Lola’s husband was violently in love with her, but, unfortunately, others were no less susceptible to her charms. She was presented at the vice-regal court, and everybody there became her victim. Even the viceroy, Lord Normanby, was greatly taken with her. This nobleman’s position was such that Captain James could not object to his attentions, though they made the husband angry to a degree. The viceroy would draw her into alcoves and engage her in flattering conversation, while poor James could only gnaw his nails and let green-eyed jealousy prey upon his heart. His only recourse was to take her into the country, where she speedily became bored; and boredom is the death of love.
Later she went with Captain James to India. She endured a campaign in Afghanistan, in which she thoroughly enjoyed herself because of the attentions of the officers. On her return to London in 1842, one Captain Lennox was a fellow passenger; and their association resulted in an action for divorce, by which she was freed from her husband, and yet by a technicality was not able to marry Lennox, whose family in any case would probably have prevented the wedding.
Mrs. Mayne says, in writing on this point:
Even Lola never quite succeeded in being allowed to commit bigamy unmolested, though in later years she did commit it and took refuge in Spain to escape punishment.
The same writer has given a vivid picture of what happened soon after the divorce. Lola tried to forget her past and to create a new and brighter future. Here is the narrative:
Her Majesty’s Theater was crowded on the night of June 10,1843. A new Spanish dancer was announced—“Dona Lola Montez.” It was her debut, and Lumley, the manager, had been puffing her beforehand, as he alone knew how. To Lord Ranelagh, the leader of the dilettante group of fashionable young men, he had whispered, mysteriously:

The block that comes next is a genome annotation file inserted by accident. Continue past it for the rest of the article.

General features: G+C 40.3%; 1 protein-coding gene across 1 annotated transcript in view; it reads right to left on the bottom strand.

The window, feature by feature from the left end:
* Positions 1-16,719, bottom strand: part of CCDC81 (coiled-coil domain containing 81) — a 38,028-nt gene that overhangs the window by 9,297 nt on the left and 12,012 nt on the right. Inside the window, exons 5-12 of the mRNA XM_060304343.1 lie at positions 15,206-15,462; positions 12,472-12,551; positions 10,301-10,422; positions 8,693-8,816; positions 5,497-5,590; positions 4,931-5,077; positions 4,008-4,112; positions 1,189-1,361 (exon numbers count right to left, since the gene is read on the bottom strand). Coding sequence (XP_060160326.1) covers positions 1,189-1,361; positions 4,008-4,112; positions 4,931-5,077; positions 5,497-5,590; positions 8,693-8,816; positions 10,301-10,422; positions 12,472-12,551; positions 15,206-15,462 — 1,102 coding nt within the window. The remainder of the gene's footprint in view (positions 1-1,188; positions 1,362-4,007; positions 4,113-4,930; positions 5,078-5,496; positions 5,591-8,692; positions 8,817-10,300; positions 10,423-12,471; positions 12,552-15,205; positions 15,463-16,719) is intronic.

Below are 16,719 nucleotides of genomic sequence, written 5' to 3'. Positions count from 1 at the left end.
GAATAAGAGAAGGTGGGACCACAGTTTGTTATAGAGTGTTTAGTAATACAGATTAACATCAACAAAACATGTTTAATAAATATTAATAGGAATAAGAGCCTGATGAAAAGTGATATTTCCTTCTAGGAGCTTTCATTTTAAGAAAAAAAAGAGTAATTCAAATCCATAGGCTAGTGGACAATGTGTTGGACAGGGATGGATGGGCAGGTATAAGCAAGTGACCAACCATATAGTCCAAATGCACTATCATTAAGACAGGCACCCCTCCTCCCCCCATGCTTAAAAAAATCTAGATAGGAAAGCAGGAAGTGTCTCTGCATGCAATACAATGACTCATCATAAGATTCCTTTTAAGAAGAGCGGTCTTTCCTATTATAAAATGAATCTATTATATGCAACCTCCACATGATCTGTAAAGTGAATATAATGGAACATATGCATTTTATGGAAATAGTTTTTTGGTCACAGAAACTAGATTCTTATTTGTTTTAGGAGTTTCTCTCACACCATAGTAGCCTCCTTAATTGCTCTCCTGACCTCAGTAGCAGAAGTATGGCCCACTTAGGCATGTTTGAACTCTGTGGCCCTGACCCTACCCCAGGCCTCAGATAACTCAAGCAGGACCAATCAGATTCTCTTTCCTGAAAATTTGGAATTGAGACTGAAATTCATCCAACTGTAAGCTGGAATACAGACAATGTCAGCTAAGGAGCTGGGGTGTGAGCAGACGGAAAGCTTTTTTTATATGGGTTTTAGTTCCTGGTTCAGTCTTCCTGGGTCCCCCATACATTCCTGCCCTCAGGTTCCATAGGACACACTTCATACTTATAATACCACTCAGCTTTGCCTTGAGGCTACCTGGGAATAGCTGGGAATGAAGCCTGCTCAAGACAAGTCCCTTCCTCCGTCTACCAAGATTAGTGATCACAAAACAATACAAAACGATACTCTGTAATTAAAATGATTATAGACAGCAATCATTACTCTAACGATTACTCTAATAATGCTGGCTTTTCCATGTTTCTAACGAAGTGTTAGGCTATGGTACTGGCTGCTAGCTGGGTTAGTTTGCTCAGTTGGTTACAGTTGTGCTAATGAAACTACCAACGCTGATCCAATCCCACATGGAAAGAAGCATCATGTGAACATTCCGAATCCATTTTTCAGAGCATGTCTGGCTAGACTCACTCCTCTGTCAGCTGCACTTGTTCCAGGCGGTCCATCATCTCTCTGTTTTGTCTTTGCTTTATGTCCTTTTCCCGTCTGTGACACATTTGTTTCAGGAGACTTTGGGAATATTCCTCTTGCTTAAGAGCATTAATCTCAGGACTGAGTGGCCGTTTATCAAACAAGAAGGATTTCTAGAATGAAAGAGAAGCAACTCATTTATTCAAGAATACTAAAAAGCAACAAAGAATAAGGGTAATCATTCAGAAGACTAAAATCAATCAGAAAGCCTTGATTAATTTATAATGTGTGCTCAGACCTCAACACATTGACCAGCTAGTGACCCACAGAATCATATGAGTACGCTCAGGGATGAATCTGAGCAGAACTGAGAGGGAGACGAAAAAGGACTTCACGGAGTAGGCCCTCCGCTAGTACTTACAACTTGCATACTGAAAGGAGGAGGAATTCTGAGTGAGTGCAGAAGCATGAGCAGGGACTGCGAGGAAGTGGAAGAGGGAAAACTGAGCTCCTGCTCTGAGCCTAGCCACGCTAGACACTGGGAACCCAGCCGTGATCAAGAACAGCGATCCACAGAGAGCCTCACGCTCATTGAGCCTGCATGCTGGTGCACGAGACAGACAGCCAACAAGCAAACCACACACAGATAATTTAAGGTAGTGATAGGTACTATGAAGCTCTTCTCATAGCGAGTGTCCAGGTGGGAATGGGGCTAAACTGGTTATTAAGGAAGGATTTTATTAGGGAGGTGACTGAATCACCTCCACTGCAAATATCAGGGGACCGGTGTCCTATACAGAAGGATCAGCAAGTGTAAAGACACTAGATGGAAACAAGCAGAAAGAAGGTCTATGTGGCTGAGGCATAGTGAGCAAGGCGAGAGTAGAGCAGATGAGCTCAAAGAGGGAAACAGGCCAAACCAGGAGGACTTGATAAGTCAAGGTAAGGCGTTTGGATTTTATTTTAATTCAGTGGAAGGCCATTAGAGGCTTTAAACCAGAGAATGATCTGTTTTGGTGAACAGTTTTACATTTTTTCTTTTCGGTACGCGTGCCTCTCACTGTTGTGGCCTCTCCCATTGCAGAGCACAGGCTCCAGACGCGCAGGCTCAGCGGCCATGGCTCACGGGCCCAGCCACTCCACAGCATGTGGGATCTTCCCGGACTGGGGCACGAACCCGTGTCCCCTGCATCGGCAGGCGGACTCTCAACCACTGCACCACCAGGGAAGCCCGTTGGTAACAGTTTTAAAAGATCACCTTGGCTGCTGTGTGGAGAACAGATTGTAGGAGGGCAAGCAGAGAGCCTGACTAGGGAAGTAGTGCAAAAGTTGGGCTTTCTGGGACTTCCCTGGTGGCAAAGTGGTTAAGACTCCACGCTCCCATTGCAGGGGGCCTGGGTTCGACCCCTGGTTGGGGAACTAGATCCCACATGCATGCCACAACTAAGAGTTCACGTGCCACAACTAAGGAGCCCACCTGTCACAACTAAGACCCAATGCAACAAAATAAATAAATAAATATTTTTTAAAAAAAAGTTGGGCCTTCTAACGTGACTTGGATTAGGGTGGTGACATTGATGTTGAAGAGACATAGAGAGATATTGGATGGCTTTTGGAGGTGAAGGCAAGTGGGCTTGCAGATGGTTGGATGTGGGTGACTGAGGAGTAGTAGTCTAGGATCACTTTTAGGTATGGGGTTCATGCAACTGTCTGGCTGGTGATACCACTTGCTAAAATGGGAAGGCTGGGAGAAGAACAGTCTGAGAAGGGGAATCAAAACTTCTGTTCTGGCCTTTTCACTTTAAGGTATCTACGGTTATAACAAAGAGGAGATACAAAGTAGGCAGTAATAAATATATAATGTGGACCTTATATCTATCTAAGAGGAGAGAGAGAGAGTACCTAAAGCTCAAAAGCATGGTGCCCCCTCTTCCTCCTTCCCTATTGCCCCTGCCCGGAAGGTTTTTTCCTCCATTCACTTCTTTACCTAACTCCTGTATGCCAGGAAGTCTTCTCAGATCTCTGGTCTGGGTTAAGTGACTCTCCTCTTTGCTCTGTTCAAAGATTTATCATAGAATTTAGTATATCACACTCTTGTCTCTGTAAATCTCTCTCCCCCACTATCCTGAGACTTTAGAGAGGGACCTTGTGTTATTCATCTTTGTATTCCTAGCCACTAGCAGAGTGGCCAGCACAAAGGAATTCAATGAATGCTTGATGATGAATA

“I have a surprise in store. You shall see.”
So Ranelagh and a party of his friends filled the omnibus boxes, those tribunes at the side of the stage whence success or failure was pronounced. Things had been done with Lumley’s consummate art; the packed house was murmurous with excitement. She was a raving beauty, said report—and then, those intoxicating Spanish dances! Taglioni, Cerito, Fanny Elssler, all were to be eclipsed.
Ranelagh’s glasses were steadily leveled on the stage from the moment her entrance was imminent. She came on. There was a murmur of admiration—but Ranelagh made no sign. And then she began to dance. A sense of disappointment, perhaps? But she was very lovely, very graceful, “like a flower swept by the wind, she floated round the stage”—not a dancer, but, by George, a beauty! And still Ranelagh made no sign.
Yet, no. What low, sibilant sound is that? And then what confused, angry words from the tribunal? He turns to his friends, his eyes ablaze with anger, opera-glass in hand. And now again the terrible “Hiss-s-s!” taken up by the other box, and the words repeated loudly and more angrily even than before—the historic words which sealed Lola’s doom at Her Majesty’s Theater: “Why, it’s Betty James!”